Cast: Nikhila Vimal, Asif Ali, Biju Menon, Baiju Santhosh, Ranjani Haridas, Sreenivasan
Nadirshah entered film making after making a robust career as a writer-singer of parody songs and as an organizer of stage shows involving film stars and mimicry artistes. His three directorials – Amar Akbar Anthony, Kattappanayile Hrithik Roshan and the latest, Mera Naam Shaji – are entertainers that exist in the same universe as his songs and comic skits. They proudly cater to the taste of an audience that liberally sanctions and celebrates political incorrectness. The films mock modernity, values that are deemed progressive, and more importantly, the concept of ‘depth’ in art and people. In Amar Akbar Anthony (2015), his directorial debut, a comedy set around a residential colony in Kochi, the villains are two men – an artist and a Bengali immigrant laborer – thus conforming to the middle-class’ deep-seated prejudices against shabbily dressed outsiders and thinkers. Kattappanayile Hrithik Roshan (2017) pretends to evoke sympathy for its dark-complexioned protagonist while what it actually does is join the mob in body-shaming the young man and his ambition to be a film star.
Mera Naam Shaji (2019) is an attempt at confusion comedy woven around three characters whose paths cross one day. Instead of a seamless narrative, the comedy-thriller has scenes that look like stand-alone skits are stacked up unevenly. Instead of good humour, we get crass jokes plagiarized from stale WhatsApp forwards and Facebook troll pages. A dark-complexioned comedian is cast in a passing scene where he is laughed at for his appearance and caste. Only that this time, the screenplay is too choppy to make any sense. The connections between the characters are feeble, and quite early into the film, the plot goes irretrievably haywire. The stereotypes and the crowd-pleasing techniques that saved the actor-singer-director’s previous films are awfully dysfunctional in Mera Naam Shaji.
The film is founded on the prevalence of the name ‘Shaji’ in Kerala. It is an indigenous name that means nothing. No religion, cast or creed can lay claim on it. Since its mundane and shallow, it’s also regarded plebeian. The three protagonists –all of them with the name Shaji – lead unexceptional, routine lives. One of them is a lowly thug who lives with an ever-bickering wife. The second one is an affable taxi driver who admins three WhatsApp groups in his free time. And the third one is an unemployed youngster with a broken heart that he tries to mend with booze every evening. The film pits them against a bunch of rich marine engineers and their wives who speak fluent English and party in luxurious resorts. The core of the film is this battle of classes – the straightforward poor and the morally decayed rich. In the climactic sequence, the thug delivers a spiel to the upper-class macho men on how to domesticate their women and lead a happy family life.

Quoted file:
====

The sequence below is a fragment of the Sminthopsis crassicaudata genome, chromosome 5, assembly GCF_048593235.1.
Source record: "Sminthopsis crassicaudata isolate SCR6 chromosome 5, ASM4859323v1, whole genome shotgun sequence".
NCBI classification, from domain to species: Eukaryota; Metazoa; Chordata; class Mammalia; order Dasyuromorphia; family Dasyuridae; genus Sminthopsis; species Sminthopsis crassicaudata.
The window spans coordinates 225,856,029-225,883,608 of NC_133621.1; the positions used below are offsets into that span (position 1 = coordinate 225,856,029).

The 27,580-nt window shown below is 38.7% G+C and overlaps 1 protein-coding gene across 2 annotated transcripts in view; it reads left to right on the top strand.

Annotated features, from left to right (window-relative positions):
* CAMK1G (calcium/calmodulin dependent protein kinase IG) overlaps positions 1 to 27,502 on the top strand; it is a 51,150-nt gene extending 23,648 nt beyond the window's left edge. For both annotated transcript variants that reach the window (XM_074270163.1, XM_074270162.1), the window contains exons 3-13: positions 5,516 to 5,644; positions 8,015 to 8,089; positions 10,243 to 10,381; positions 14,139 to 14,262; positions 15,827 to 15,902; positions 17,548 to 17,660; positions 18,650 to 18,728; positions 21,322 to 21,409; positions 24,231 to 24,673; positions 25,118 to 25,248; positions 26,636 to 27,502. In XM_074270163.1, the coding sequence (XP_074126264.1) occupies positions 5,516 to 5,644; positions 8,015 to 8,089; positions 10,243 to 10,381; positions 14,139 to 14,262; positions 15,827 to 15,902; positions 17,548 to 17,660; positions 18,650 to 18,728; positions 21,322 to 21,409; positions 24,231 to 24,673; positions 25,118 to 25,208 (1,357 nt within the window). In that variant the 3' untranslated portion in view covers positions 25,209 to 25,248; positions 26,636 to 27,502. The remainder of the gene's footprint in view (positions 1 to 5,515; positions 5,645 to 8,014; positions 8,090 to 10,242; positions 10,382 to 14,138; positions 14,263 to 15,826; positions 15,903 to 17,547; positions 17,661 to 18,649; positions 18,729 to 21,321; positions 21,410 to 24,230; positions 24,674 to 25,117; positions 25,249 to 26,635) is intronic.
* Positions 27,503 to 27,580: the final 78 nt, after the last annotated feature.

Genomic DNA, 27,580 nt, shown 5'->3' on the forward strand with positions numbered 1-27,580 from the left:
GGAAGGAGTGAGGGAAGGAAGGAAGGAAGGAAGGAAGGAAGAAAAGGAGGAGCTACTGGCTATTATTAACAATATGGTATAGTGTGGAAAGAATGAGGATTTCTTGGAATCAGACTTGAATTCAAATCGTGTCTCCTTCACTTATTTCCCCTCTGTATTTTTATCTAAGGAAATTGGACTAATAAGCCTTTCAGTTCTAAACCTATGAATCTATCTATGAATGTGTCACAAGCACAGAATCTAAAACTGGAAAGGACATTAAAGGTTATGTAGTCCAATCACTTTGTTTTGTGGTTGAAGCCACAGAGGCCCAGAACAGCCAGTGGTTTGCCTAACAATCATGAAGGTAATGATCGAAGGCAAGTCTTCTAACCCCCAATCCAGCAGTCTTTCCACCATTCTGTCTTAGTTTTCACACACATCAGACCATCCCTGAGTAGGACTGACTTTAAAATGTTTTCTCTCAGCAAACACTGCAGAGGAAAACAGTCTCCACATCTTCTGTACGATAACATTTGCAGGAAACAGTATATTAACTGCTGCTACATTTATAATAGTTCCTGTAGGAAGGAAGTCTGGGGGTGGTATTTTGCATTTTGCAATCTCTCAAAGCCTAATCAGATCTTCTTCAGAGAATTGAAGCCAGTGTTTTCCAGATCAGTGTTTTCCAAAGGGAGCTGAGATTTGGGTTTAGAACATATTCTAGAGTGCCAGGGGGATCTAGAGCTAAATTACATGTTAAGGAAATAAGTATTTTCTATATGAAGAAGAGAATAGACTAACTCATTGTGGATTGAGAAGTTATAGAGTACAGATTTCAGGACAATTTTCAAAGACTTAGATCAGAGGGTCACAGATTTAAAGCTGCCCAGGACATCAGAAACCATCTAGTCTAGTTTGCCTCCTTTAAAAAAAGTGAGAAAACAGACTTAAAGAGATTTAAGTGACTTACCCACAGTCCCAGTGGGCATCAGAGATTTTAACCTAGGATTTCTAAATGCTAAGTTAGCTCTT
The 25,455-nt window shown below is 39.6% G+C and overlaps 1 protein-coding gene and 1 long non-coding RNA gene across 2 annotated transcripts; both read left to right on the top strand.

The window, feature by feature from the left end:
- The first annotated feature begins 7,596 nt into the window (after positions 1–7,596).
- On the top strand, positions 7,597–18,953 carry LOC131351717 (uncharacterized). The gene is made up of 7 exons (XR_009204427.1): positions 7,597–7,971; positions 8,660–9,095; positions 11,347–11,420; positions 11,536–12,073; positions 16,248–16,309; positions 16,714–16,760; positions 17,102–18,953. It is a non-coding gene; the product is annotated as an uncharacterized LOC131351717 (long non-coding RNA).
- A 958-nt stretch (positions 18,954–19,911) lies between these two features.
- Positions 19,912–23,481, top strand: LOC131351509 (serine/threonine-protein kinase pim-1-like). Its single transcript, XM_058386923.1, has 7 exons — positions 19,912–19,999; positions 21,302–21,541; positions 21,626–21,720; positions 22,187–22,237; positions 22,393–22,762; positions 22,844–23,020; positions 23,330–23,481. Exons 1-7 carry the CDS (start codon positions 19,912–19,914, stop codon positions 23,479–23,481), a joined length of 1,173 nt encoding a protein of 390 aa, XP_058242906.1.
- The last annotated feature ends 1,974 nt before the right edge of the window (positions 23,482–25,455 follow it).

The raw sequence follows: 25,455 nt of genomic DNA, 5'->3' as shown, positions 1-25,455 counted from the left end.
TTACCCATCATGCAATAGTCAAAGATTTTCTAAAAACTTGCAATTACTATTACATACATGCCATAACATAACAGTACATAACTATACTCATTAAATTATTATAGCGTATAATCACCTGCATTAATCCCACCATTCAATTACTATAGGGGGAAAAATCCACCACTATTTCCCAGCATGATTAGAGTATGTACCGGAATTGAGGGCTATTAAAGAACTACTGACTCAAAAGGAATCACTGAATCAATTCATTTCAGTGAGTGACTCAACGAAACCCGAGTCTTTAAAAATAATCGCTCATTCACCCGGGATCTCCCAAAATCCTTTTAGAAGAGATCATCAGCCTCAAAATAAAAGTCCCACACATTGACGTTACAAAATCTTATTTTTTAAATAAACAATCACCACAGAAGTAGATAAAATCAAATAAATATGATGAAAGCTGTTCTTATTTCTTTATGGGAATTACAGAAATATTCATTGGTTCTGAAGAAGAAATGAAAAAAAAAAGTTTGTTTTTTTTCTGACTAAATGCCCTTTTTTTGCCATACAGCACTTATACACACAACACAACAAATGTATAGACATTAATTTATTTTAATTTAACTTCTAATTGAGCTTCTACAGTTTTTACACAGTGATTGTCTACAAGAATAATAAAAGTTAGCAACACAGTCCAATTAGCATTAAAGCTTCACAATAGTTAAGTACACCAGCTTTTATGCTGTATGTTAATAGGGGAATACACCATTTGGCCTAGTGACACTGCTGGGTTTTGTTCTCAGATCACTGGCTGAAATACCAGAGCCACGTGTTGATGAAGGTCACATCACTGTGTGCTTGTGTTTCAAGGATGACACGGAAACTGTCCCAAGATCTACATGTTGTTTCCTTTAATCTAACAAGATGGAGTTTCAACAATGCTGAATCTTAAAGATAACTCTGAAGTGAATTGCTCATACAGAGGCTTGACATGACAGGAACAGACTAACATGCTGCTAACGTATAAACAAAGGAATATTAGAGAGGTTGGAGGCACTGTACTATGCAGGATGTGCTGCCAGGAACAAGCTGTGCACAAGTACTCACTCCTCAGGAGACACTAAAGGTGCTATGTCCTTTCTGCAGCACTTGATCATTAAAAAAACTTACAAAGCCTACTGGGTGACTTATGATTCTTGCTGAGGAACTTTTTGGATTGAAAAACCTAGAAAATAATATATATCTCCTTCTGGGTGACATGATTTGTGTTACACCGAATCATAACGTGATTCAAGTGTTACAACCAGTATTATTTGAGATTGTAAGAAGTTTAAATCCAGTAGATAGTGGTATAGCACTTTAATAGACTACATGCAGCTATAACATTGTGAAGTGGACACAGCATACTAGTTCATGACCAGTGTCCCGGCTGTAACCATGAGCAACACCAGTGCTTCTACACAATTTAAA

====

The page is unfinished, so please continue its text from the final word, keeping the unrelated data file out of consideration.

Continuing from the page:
Nikhila Vimal, one of the most promising young actresses in the industry, gets a frivolous role to play, as a damsel in distress, the former lover of Shaji George (Asif Ali). She isn’t given a chance to speak much although most of the film’s second half involves the men’s efforts to save her from the hands of the villains. Instead of giving us snapshots from the time the youngsters were in love, thus establishing an emotional connect, the film treats us to a lazily conceived song where the lovers dance and sing with a bunch of backup dancers on a set, reducing their relationship to a circus of sorts. Ranjini Haridas, the television personality who faced the ugliest internet bullying a few years ago for speaking out against misogyny and living life the way she wanted to, plays a supporting role. Her character, a modern woman who smokes, drinks and speaks English-tinged Malayalam, is slapped and harassed for talking back to men, but it is not hard to see that it is to the actress’ real life persona the film attempts to draw the ire of the audience.
Biju Menon sleepwalks through a role that poses him no challenge. His thug is a shadow of the character he played in last year’s very hilarious Padayottam. Actor Baiju Santhosh, who has been hanging around in the film industry for the past three decades in minor roles, is one of the three protagonists here, taxi driver Shaji. It turns out casting him in the role was the only smart thing that Nadirshah did. Although this isn’t the best role he has done in the recent years (he was great even in passable comedies like Drama and Vikatakumaran), Baiju lends the character an interesting personality that the writing doesn’t mean. He effortlessly evokes the people we meet and forget on the road. The many phone calls he makes to his homemaker wife (Surabhi) from his car are delightful. The couple fight a lot, sometimes over a minor slip of tongue that he makes, yet reconcile in a fraction of second. The actors’ sensible performances make it possible to see the shine of friendship that they share.
The Mera Naam Shaji review is a Silverscreen original article. It was not paid for or commissioned by anyone associated with the movie. Silverscreen.in and its writers do not have any commercial relationship with movies that are reviewed on the site.